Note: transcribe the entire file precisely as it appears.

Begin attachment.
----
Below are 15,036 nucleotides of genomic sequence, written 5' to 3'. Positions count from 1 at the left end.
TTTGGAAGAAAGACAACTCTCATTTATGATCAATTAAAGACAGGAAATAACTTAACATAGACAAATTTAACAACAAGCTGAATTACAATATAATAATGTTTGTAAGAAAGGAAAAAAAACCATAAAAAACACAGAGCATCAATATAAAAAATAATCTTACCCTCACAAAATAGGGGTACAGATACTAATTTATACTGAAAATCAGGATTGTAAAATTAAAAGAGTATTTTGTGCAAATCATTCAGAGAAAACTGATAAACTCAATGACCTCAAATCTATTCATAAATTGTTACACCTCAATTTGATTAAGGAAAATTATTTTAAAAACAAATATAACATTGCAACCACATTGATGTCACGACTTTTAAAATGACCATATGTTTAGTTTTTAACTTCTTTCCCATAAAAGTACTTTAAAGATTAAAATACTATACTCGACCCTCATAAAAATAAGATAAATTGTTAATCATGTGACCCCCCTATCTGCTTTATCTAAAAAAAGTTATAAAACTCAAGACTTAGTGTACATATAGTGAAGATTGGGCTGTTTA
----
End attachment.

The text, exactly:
Below are 15,036 nucleotides of genomic sequence, written 5' to 3'. Positions count from 1 at the left end.
TTTGGAAGAAAGACAACTCTCATTTATGATCAATTAAAGACAGGAAATAACTTAACATAGACAAATTTAACAACAAGCTGAATTACAATATAATAATGTTTGTAAGAAAGGAAAAAAAACCATAAAAAACACAGAGCATCAATATAAAAAATAATCTTACCCTCACAAAATAGGGGTACAGATACTAATTTATACTGAAAATCAGGATTGTAAAATTAAAAGAGTATTTTGTGCAAATCATTCAGAGAAAACTGATAAACTCAATGACCTCAAATCTATTCATAAATTGTTACACCTCAATTTGATTAAGGAAAATTATTTTAAAAACAAATATAACATTGCAACCACATTGATGTCACGACTTTTAAAATGACCATATGTTTAGTTTTTAACTTCTTTCCCATAAAAGTACTTTAAAGATTAAAATACTATACTCGACCCTCATAAAAATAAGATAAATTGTTAATCATGTGACCCCCCTATCTGCTTTATCTAAAAAAAGTTATAAAACTCAAGACTTAGTGTACATATAGTGAAGATTGGGCTGTTTA